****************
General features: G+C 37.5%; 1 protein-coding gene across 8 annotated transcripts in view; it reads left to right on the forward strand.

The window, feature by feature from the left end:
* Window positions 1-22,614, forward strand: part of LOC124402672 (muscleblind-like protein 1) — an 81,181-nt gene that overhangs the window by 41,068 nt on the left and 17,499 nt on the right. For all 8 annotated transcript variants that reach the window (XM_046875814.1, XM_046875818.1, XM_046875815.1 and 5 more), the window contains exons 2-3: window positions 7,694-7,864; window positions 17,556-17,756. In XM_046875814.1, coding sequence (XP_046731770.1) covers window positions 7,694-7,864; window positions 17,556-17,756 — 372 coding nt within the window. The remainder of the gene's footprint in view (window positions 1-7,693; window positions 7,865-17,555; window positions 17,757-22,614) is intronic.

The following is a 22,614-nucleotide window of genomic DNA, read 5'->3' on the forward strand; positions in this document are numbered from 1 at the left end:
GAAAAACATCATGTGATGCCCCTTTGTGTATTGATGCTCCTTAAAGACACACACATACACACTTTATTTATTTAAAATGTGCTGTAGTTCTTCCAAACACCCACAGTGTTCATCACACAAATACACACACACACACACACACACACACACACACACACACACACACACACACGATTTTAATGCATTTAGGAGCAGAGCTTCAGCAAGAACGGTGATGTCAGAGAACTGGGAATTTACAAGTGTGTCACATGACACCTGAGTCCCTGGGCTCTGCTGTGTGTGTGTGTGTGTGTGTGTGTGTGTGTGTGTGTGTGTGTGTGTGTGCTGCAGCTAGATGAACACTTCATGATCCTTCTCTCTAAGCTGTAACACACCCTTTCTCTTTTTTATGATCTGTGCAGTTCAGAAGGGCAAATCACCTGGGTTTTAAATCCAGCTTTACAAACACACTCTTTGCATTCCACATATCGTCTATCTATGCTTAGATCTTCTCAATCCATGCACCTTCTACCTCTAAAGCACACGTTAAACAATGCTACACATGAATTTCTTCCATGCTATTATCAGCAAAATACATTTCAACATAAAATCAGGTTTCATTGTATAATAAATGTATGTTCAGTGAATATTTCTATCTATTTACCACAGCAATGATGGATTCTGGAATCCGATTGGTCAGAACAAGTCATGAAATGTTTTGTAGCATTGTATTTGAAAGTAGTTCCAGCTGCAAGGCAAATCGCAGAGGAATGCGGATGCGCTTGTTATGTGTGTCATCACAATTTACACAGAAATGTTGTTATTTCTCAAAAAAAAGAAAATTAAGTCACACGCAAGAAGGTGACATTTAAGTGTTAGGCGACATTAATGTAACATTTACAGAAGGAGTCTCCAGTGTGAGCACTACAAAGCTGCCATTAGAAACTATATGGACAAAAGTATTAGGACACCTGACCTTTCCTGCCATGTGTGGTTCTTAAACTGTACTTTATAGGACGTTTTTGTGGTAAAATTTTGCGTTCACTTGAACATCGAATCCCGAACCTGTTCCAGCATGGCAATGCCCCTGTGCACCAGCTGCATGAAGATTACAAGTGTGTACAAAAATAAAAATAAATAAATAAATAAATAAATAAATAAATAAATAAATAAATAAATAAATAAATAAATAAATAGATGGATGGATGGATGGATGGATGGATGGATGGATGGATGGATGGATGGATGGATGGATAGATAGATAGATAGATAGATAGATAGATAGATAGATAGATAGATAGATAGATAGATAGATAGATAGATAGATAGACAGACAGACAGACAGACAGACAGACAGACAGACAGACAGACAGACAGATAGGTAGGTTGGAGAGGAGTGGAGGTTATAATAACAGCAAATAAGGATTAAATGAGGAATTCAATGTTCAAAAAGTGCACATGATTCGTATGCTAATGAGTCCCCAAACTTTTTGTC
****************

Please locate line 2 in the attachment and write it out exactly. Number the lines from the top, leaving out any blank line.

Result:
The window, feature by feature from the left end: